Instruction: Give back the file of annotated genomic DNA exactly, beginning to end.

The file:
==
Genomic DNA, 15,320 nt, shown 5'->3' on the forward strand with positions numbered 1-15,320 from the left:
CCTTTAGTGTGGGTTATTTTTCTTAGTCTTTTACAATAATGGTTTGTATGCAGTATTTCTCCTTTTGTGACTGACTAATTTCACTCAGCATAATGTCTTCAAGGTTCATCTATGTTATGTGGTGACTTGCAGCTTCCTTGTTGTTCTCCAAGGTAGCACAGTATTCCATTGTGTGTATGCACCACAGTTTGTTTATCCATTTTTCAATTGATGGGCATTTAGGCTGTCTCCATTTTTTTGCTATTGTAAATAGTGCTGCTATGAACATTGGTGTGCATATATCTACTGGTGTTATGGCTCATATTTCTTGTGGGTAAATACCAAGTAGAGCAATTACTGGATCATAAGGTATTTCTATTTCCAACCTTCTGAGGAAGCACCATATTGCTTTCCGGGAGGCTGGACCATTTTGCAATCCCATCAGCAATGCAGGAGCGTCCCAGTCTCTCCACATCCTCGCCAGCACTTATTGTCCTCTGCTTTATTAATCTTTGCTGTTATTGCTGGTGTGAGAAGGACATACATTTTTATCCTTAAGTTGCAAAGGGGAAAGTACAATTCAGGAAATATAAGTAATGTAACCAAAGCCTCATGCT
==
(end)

Genomic DNA, 15,320 nt, shown 5'->3' on the forward strand with positions numbered 1-15,320 from the left:
CCTTTAGTGTGGGTTATTTTTCTTAGTCTTTTACAATAATGGTTTGTATGCAGTATTTCTCCTTTTGTGACTGACTAATTTCACTCAGCATAATGTCTTCAAGGTTCATCTATGTTATGTGGTGACTTGCAGCTTCCTTGTTGTTCTCCAAGGTAGCACAGTATTCCATTGTGTGTATGCACCACAGTTTGTTTATCCATTTTTCAATTGATGGGCATTTAGGCTGTCTCCATTTTTTTGCTATTGTAAATAGTGCTGCTATGAACATTGGTGTGCATATATCTACTGGTGTTATGGCTCATATTTCTTGTGGGTAAATACCAAGTAGAGCAATTACTGGATCATAAGGTATTTCTATTTCCAACCTTCTGAGGAAGCACCATATTGCTTTCCGGGAGGCTGGACCATTTTGCAATCCCATCAGCAATGCAGGAGCGTCCCAGTCTCTCCACATCCTCGCCAGCACTTATTGTCCTCTGCTTTATTAATCTTTGCTGTTATTGCTGGTGTGAGAAGGACATACATTTTTATCCTTAAGTTGCAAAGGGGAAAGTACAATTCAGGAAATATAAGTAATGTAACCAAAGCCTCATGCT